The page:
Tuesday, 29 April 2014

10 things I'd want in my contract if parenting were my job.

What if parenting was your job? Oh, wait, it is, right? Unless you don't have kids yet of course, because that would be pretty weird. But seriously, what if you invested in your kids (or kid, in my case) as much as you invested in your job? Maybe you do already, in which case you are far better qualified to write this post than me. Of course you may be a full time mum, but do you take yourself seriously as such? Do you have aspirations in your role other than how many loads of washing you're doing today?
For me personally I have plenty of ambition in terms of my future and how I wish to make my money - there are things I wish to get better at, things I intend to learn; there are schedules and deadlines I need to keep and there is a certain amount of filing I need to do. I think if parenting were my job I would probably have been sacked by now. It's not that I'm a bad parent, it's just that you can never really be that good at it because it's the hardest job on the planet. There are certain aspects, though, that I don't make routine that I'd really like to, so here are the ten things I'd probably include in my contract if parenting were my job (or if I acknowledged it as such).

1. I'd like to start the day with a cup of tea but let's face it, that's never going to happen...

2. Besides caffeine infused drinks, I'd like to start each the day with a meeting. What I mean by this is that I would like to sit with my son and have breakfast with him and chat to him about his goals for the day. I'd like to make sure that he knows that he is important to me and give him the self-worth to be his greatest self each day. It is a challenge to implement this when, instead, you're chasing him round the house trying to put his trousers on.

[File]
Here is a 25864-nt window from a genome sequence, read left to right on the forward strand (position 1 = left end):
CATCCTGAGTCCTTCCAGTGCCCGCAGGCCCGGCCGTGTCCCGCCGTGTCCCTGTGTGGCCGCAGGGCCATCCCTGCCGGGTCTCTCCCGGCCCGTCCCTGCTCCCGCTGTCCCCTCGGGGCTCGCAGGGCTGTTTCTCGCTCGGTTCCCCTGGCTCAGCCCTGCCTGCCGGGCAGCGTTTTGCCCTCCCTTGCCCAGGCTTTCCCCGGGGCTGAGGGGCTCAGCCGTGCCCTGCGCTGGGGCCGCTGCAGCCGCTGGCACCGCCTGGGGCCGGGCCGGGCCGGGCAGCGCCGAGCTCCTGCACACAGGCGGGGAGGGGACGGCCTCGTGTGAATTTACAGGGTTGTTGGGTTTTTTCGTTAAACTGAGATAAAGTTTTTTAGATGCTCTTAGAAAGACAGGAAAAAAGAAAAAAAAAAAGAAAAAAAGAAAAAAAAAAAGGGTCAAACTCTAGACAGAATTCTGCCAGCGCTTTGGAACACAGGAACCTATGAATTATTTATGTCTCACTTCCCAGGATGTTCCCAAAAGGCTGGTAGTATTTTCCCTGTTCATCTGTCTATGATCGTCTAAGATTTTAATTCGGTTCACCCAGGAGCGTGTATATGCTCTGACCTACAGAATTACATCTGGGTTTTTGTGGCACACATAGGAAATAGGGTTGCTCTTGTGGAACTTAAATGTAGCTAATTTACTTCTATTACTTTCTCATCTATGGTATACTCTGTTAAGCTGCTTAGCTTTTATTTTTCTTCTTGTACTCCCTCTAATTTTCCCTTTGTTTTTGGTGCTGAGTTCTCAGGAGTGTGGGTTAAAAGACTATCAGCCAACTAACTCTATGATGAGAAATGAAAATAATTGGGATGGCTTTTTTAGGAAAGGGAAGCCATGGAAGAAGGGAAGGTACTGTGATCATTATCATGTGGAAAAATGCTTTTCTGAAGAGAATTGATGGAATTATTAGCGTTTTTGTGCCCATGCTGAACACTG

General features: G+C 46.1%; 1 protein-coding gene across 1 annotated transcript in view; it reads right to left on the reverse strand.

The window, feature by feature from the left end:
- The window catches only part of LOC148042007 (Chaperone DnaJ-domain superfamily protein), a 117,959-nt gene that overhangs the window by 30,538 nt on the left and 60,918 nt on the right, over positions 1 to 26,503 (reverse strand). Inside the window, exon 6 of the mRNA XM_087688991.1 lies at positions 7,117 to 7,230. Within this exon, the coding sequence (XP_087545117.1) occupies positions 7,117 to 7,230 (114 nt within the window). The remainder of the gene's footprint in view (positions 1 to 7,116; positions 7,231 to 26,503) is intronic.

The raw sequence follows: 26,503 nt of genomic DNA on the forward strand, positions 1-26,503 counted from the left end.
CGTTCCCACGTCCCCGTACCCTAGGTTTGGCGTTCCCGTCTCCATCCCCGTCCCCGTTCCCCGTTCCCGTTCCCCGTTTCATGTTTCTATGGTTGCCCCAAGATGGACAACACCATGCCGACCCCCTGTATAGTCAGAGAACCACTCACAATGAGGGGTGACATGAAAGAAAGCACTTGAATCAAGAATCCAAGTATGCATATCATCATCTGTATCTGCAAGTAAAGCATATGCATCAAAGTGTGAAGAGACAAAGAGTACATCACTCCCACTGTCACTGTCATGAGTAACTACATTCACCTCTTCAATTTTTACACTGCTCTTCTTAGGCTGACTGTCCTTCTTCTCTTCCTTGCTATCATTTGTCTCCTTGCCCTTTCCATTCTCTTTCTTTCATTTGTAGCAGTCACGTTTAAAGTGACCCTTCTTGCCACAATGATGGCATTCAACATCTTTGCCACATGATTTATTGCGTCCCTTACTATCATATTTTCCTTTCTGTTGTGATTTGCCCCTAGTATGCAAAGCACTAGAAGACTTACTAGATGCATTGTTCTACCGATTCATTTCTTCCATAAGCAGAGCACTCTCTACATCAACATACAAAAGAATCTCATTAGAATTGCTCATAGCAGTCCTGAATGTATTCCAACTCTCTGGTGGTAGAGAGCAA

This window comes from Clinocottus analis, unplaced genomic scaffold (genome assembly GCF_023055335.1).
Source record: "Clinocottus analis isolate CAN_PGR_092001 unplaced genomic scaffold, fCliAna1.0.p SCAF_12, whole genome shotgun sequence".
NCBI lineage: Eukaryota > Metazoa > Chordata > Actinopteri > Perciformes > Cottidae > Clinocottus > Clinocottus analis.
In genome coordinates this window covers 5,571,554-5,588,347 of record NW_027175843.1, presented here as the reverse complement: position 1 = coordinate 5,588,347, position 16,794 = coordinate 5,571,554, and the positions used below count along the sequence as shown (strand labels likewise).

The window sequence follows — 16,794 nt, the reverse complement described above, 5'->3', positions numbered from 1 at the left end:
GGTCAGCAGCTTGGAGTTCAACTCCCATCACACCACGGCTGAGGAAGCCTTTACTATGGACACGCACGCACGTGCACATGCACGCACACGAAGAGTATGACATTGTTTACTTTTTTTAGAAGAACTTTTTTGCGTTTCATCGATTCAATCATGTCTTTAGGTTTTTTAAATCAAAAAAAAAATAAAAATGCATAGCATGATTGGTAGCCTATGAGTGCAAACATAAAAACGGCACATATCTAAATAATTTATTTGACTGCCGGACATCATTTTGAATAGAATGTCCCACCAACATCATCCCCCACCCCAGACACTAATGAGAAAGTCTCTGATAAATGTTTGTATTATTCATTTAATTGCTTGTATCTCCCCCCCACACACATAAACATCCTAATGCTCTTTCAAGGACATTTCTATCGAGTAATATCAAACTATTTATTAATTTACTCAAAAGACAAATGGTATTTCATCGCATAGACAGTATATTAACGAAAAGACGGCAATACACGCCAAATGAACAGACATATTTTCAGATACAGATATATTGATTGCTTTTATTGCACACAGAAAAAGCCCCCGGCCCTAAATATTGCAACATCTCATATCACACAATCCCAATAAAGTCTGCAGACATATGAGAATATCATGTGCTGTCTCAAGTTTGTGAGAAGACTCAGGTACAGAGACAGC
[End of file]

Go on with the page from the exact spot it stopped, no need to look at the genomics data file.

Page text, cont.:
3. I'd like to have a job description. Because, lets face it, being a mum isn't really a very clear title is it? What being a mum involves is cooking, cleaning, being good at acting (or at least silly voices), being a mind-reader, a playmate, a leader, a counsellor, an artist, a personal trainer, a teacher, a nurse and a moral guide. You will suddenly be required to know subjects you previously had no clue about so quick learning is essential. Having the ability to smell your own child's unique poo smell in a crowded play centre is also a must. You will need to function on little sleep and no pay. You will need to set routines but be completely adaptable because tomorrow your job role will be entirely different.

4. I'd like to have a lunch break. Or any break for that matter.

5. I'd like to have a schedule. What I mean by that is not a tight fisted routine - no, I mean I'd like to have plans instead of drifting through life. It's funny that I like to plan things at work but at home I just want to take each day as it comes. There are good things about that too of course - about having a bit more freedom with your family because, lets face it, it's rare things always go to plan anyway where children are concerned. But what if I actually considered the things that might be good for my son to do in a week? What if I took on board his need of rigorous exercise instead of avoiding the rain? What if I made note of his current love of sticking and cutting and I planned to do a collage together instead of lumping him in front of the TV?

6. I'd like sick day entitlement. Seriously, have you tried to have a day in bed with a crazy child running round the place? I'd rather be sat in an office.

7. I'd like to fulfil ambitions. No, that's not so I can compete with other mums and make sure my kid is the brainiest in class, honest. But I would like to see what talents and interests my son has and think more long-term about how to encourage him. I'd like to think strategically about how to develop his love of languages or geography or numbers in fun and exciting ways. How can I implement it into our days and weeks?

8. I'd like to have appraisals. Actually I'm very lucky that I have good people around me who are willing to tell me when I'm doing a good job and likewise will be honest with me if I'm not. It's so important to get feedback and to learn from other people, otherwise you will just oscillate from being the best mum in the world to being a total failure. Let's face it, no one is perfect and we need to get all the help we can.

9. I'd like to work 9-5, and not bring my work home with me. There's no end to parenting which is exhausting to say the least and no one tells you when to put your feet up - you're continually working overtime. I guess I'd like more realistic work conditions because, quite frankly, I'm done in.

10. I'd like a pay rise.

If you had a parenting contract what would you add?

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